The Maltese Falcon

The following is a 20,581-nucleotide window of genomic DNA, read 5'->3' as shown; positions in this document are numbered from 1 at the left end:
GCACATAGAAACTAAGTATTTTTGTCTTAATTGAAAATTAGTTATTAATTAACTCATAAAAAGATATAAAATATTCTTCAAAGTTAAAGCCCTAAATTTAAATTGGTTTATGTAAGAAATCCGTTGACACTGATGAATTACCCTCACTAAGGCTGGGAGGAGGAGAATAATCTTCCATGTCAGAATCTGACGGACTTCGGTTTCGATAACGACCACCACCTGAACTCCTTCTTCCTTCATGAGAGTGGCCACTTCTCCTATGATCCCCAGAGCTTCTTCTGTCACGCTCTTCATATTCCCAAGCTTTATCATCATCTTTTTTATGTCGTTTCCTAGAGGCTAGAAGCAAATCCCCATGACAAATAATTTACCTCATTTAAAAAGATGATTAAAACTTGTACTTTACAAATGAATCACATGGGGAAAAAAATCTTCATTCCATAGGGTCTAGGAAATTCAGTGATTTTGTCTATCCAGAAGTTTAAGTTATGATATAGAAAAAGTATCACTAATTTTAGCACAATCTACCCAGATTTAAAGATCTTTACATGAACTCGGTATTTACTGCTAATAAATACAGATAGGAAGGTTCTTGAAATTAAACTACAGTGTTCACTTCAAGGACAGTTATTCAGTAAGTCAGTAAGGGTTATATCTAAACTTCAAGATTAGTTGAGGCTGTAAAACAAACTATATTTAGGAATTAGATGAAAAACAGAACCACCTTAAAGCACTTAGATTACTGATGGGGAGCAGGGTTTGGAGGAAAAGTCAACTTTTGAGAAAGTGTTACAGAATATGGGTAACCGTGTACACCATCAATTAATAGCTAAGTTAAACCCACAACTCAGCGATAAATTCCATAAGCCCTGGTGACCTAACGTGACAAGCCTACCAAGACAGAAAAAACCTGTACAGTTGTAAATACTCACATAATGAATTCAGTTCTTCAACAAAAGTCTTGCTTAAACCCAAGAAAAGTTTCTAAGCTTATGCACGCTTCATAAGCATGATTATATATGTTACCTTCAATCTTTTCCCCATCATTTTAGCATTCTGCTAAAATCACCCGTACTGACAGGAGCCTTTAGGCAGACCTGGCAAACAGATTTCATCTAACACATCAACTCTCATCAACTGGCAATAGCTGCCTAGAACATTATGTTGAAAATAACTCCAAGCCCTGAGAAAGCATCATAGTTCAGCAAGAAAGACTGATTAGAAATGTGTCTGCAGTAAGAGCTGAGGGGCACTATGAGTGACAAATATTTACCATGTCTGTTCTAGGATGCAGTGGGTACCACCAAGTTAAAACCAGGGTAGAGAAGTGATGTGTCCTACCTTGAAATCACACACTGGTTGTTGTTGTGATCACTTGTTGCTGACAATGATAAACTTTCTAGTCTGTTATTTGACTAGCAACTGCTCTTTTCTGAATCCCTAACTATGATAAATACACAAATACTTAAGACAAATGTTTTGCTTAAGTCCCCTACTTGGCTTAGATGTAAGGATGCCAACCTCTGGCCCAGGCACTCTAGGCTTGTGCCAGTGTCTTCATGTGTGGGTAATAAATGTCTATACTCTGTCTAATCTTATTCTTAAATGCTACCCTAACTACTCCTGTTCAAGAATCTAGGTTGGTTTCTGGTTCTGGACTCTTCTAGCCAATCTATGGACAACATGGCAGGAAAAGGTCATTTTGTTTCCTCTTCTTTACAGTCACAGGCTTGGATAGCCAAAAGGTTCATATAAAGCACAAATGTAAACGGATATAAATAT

Who invented film noir? Some might point the finger at John Huston, who made his directorial debut in 1941 with this adaptation of Dashiell Hammett's novel. Humphrey Bogartin the role that made him a starplays cynical private detective Sam Spade, who gets involved in the hunt for a valuable statuette stuffed with jewels and, not incidentally, "the stuff dreams are made of." Along the way he encounters double-crosses, murder, strange characters (two of them played by the ever-hammy Peter Lorre and Sydney Greenstreet), and a femme fatale (Mary Astor)in other words, all the usual suspects that every subsequent noir worth its celluloid had to have. Plus, the sparkling guttersnipe dialogue set the pace for the eraas Spade says, "The cheaper the crook, the gaudier the patter."